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Your Packaging Machine: ‘Can We Talk?’

OMAC’s PackML communication language simplifies packaging machine operations, for sure. But its strategic business advantages might be where it really shines.

John R. Henry

February 1, 2023

3 Min Read

“If packaging machines could talk, PackML would be their language.” Lucian Fogoros, Co-Founder, IIoT-World

Most packaging lines are Frankenlines. They are made up of a dozen or more machines, most from different manufacturers, sometimes different countries. Each machine is fine on its own. Getting them to work smoothly together is the challenge.

The Organization for Machine Automation and Control (OMAC) was born in 1994 out of General Motors’ Open Modular Architecture Controls. The goal is to develop standardized control architectures to allow machines to communicate more reliably.

Packaging Machine Language (PackML) is one result. PackML, is a system that standardizes how machines communicate, as well as how we think of machines. Developed for packaging, it also works well for other types of manufacturing machinery.

Anyone who has attended a packaging trade show like Pack Expo knows how diverse the packaging industry is. Machine builders guard their proprietary operating codes jealously and don’t like to share. PackML leapfrogs this issue by largely ignoring it. PackML defines 17 machine “states,” common across all machines (see drawing above). The state, communicated by “tags,” is all the other machines need to know.

Machines can change state for external and internal reasons. A capper in “running” state is running normally. If a downstream stoppage causes product to back up, a sensor will send a tag to “hold” the capper before it jams. No action is required at the capper, and it will restart automatically when the stoppage is cleared.

If the capper jams, an internal stoppage, it will “suspend” (stop). This can advise up- and down-stream machines and trigger an alarm. Once the jam is cleared, the capper is restarted manually.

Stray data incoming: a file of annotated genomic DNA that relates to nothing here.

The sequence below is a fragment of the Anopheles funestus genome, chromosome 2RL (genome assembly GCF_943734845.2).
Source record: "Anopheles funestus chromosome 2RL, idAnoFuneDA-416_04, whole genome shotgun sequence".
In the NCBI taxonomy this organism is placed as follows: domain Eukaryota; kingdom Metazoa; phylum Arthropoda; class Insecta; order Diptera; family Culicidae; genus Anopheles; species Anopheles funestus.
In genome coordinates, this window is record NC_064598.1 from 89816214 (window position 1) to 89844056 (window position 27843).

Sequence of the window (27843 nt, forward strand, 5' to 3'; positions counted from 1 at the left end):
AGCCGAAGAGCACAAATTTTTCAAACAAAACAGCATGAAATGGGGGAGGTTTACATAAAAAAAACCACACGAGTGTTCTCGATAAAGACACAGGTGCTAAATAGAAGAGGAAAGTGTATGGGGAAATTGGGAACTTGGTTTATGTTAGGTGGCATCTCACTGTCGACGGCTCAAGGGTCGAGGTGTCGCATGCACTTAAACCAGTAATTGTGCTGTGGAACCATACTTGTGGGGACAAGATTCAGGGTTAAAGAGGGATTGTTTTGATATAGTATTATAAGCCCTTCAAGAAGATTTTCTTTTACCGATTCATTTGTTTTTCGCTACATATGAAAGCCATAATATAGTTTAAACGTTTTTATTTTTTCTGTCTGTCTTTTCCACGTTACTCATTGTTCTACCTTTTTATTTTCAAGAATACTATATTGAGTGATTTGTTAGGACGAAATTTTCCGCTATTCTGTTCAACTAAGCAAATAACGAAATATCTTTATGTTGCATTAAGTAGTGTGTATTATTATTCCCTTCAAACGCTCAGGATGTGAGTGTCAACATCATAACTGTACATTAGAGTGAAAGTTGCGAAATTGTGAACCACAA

The capper has multiple subsections, such as infeed, outfeed, chucks and more. Each of these sections can be controlled with the PackML architecture. This permits greater modularity of the machine simplifying design, fabrication, operation, and maintenance.

Another feature of PackML is standardized definitions and taxonomies for machine components. This makes operating and maintenance manuals easier to write and easier for plant personnel to understand and use.

It is not unusual for two packaging machines, even if built to be identical, to have slight differences. PackML helps minimize these differences. This improved commonality can reduce spare parts inventories and simplify maintenance.


PackML improves packaging machine profitability.

We have been spoiled by the ability to connect any computer or laptop to any printer, keyboard, camera, or other device by simply plugging it in. We call this “plug ’n play.”

PackML is bringing plug ’n play to the packaging floor. In addition to the operational advantages, there are several strategic business advantages:

• The most obvious is speed to market. Packagers can no longer wait six months or longer to get a new product into production. They need machines now before the competition can beat them to market. PackML makes it easier for packaging machinery manufacturers to add brains to their systems and can shorten delivery times. And PackML makes it easier to install and integrate packaging lines in your plant and get them up to production speeds faster.

• A further strategic advantage occurs when products fail, as 60% to 70% do. Instead of being stuck with a dedicated line that can’t be reused, PackML facilitates repurposing the equipment for the next new product.

The PackML implementation guide at www.omac.org/packml is a great source for more detailed information.

Better communication always leads to better results. PackML provides this for packaging machines.

About the Author(s)

John R. Henry

Known as the Changeover Wizard, John R. Henry is the owner of Changeover.com, a consulting firm that helps companies find and fix the causes of inefficiencies in their packaging operations. He has written the book, literally, on packaging machinery (www.packmachbook.com) and is the face and personality behind packaging detective KC Boxbottom, the main character in popular articles on the Packaging Digest website. He can be contacted at [email protected].

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